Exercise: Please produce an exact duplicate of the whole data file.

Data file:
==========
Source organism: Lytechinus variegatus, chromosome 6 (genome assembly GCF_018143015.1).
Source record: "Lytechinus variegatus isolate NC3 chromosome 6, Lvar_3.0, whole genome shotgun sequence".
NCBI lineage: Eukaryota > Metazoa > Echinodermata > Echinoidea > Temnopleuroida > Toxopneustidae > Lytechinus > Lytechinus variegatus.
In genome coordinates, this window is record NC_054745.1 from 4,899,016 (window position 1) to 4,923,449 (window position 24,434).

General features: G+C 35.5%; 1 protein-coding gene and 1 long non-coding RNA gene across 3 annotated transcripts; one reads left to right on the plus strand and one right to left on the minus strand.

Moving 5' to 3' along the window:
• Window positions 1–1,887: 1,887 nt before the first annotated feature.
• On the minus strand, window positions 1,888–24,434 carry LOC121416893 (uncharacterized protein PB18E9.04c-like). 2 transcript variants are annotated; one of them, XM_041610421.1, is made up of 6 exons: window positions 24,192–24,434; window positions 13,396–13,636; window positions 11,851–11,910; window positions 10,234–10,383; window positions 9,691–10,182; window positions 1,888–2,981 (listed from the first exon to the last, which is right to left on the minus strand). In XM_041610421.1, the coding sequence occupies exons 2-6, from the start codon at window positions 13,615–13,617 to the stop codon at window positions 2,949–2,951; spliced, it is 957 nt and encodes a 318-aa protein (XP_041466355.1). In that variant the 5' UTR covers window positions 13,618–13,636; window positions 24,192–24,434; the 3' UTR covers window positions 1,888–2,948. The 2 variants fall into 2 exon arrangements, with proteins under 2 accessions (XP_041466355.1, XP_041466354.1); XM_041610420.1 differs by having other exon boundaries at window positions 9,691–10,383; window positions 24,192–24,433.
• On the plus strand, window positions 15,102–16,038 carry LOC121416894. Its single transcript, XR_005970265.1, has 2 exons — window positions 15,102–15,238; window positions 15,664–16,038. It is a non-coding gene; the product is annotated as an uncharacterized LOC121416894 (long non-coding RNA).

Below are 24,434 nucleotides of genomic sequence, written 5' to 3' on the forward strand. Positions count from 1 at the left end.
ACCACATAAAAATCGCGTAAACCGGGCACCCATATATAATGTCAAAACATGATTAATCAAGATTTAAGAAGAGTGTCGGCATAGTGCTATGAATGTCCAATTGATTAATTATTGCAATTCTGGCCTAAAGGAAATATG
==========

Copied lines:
Source organism: Lytechinus variegatus, chromosome 6 (genome assembly GCF_018143015.1).
Source record: "Lytechinus variegatus isolate NC3 chromosome 6, Lvar_3.0, whole genome shotgun sequence".
NCBI lineage: Eukaryota > Metazoa > Echinodermata > Echinoidea > Temnopleuroida > Toxopneustidae > Lytechinus > Lytechinus variegatus.
In genome coordinates, this window is record NC_054745.1 from 4,899,016 (window position 1) to 4,923,449 (window position 24,434).

General features: G+C 35.5%; 1 protein-coding gene and 1 long non-coding RNA gene across 3 annotated transcripts; one reads left to right on the plus strand and one right to left on the minus strand.

Moving 5' to 3' along the window:
• Window positions 1–1,887: 1,887 nt before the first annotated feature.
• On the minus strand, window positions 1,888–24,434 carry LOC121416893 (uncharacterized protein PB18E9.04c-like). 2 transcript variants are annotated; one of them, XM_041610421.1, is made up of 6 exons: window positions 24,192–24,434; window positions 13,396–13,636; window positions 11,851–11,910; window positions 10,234–10,383; window positions 9,691–10,182; window positions 1,888–2,981 (listed from the first exon to the last, which is right to left on the minus strand). In XM_041610421.1, the coding sequence occupies exons 2-6, from the start codon at window positions 13,615–13,617 to the stop codon at window positions 2,949–2,951; spliced, it is 957 nt and encodes a 318-aa protein (XP_041466355.1). In that variant the 5' UTR covers window positions 13,618–13,636; window positions 24,192–24,434; the 3' UTR covers window positions 1,888–2,948. The 2 variants fall into 2 exon arrangements, with proteins under 2 accessions (XP_041466355.1, XP_041466354.1); XM_041610420.1 differs by having other exon boundaries at window positions 9,691–10,383; window positions 24,192–24,433.
• On the plus strand, window positions 15,102–16,038 carry LOC121416894. Its single transcript, XR_005970265.1, has 2 exons — window positions 15,102–15,238; window positions 15,664–16,038. It is a non-coding gene; the product is annotated as an uncharacterized LOC121416894 (long non-coding RNA).

Below are 24,434 nucleotides of genomic sequence, written 5' to 3' on the forward strand. Positions count from 1 at the left end.
ACCACATAAAAATCGCGTAAACCGGGCACCCATATATAATGTCAAAACATGATTAATCAAGATTTAAGAAGAGTGTCGGCATAGTGCTATGAATGTCCAATTGATTAATTATTGCAATTCTGGCCTAAAGGAAATATG